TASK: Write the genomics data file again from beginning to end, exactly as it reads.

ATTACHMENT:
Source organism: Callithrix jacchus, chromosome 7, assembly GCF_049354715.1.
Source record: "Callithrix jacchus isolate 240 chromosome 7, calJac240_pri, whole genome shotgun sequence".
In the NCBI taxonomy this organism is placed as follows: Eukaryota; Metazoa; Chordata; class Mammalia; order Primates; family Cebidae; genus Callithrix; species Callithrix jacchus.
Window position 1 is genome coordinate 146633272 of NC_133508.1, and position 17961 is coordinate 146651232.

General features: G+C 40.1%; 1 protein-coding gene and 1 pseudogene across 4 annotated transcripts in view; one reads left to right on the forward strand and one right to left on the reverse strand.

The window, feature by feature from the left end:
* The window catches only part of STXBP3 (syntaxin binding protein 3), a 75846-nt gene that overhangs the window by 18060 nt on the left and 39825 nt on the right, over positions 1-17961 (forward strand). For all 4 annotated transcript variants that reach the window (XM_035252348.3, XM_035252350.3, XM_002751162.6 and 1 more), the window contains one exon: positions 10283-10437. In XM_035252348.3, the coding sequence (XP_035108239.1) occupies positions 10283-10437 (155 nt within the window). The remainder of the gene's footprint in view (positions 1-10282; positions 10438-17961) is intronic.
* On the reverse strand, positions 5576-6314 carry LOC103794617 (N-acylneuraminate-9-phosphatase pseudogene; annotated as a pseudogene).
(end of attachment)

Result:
Source organism: Callithrix jacchus, chromosome 7, assembly GCF_049354715.1.
Source record: "Callithrix jacchus isolate 240 chromosome 7, calJac240_pri, whole genome shotgun sequence".
In the NCBI taxonomy this organism is placed as follows: Eukaryota; Metazoa; Chordata; class Mammalia; order Primates; family Cebidae; genus Callithrix; species Callithrix jacchus.
Window position 1 is genome coordinate 146633272 of NC_133508.1, and position 17961 is coordinate 146651232.

General features: G+C 40.1%; 1 protein-coding gene and 1 pseudogene across 4 annotated transcripts in view; one reads left to right on the forward strand and one right to left on the reverse strand.

The window, feature by feature from the left end:
* The window catches only part of STXBP3 (syntaxin binding protein 3), a 75846-nt gene that overhangs the window by 18060 nt on the left and 39825 nt on the right, over positions 1-17961 (forward strand). For all 4 annotated transcript variants that reach the window (XM_035252348.3, XM_035252350.3, XM_002751162.6 and 1 more), the window contains one exon: positions 10283-10437. In XM_035252348.3, the coding sequence (XP_035108239.1) occupies positions 10283-10437 (155 nt within the window). The remainder of the gene's footprint in view (positions 1-10282; positions 10438-17961) is intronic.
* On the reverse strand, positions 5576-6314 carry LOC103794617 (N-acylneuraminate-9-phosphatase pseudogene; annotated as a pseudogene).